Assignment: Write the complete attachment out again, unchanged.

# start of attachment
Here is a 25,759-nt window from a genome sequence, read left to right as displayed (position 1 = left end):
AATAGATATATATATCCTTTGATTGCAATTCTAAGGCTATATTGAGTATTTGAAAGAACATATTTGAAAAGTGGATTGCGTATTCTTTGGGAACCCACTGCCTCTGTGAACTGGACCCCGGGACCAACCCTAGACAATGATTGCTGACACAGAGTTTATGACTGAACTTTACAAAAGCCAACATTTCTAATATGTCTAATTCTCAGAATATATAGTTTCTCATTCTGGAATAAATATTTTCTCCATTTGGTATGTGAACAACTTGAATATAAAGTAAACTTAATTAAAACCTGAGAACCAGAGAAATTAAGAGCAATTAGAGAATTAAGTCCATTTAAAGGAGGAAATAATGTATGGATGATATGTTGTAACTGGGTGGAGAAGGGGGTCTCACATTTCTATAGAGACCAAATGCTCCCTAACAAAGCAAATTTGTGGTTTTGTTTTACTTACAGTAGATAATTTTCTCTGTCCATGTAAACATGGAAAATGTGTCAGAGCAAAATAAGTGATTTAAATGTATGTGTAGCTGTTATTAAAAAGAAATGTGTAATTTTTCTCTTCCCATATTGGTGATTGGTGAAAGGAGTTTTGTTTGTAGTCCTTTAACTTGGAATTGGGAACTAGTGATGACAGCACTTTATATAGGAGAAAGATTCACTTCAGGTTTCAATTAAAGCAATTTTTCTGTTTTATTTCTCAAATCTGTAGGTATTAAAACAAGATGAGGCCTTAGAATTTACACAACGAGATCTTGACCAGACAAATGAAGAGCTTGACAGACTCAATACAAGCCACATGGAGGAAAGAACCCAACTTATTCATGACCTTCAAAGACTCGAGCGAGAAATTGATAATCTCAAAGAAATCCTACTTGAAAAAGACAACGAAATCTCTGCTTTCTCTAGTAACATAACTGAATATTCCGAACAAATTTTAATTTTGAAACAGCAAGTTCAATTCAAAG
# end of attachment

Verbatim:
Here is a 25,759-nt window from a genome sequence, read left to right as displayed (position 1 = left end):
AATAGATATATATATCCTTTGATTGCAATTCTAAGGCTATATTGAGTATTTGAAAGAACATATTTGAAAAGTGGATTGCGTATTCTTTGGGAACCCACTGCCTCTGTGAACTGGACCCCGGGACCAACCCTAGACAATGATTGCTGACACAGAGTTTATGACTGAACTTTACAAAAGCCAACATTTCTAATATGTCTAATTCTCAGAATATATAGTTTCTCATTCTGGAATAAATATTTTCTCCATTTGGTATGTGAACAACTTGAATATAAAGTAAACTTAATTAAAACCTGAGAACCAGAGAAATTAAGAGCAATTAGAGAATTAAGTCCATTTAAAGGAGGAAATAATGTATGGATGATATGTTGTAACTGGGTGGAGAAGGGGGTCTCACATTTCTATAGAGACCAAATGCTCCCTAACAAAGCAAATTTGTGGTTTTGTTTTACTTACAGTAGATAATTTTCTCTGTCCATGTAAACATGGAAAATGTGTCAGAGCAAAATAAGTGATTTAAATGTATGTGTAGCTGTTATTAAAAAGAAATGTGTAATTTTTCTCTTCCCATATTGGTGATTGGTGAAAGGAGTTTTGTTTGTAGTCCTTTAACTTGGAATTGGGAACTAGTGATGACAGCACTTTATATAGGAGAAAGATTCACTTCAGGTTTCAATTAAAGCAATTTTTCTGTTTTATTTCTCAAATCTGTAGGTATTAAAACAAGATGAGGCCTTAGAATTTACACAACGAGATCTTGACCAGACAAATGAAGAGCTTGACAGACTCAATACAAGCCACATGGAGGAAAGAACCCAACTTATTCATGACCTTCAAAGACTCGAGCGAGAAATTGATAATCTCAAAGAAATCCTACTTGAAAAAGACAACGAAATCTCTGCTTTCTCTAGTAACATAACTGAATATTCCGAACAAATTTTAATTTTGAAACAGCAAGTTCAATTCAAAG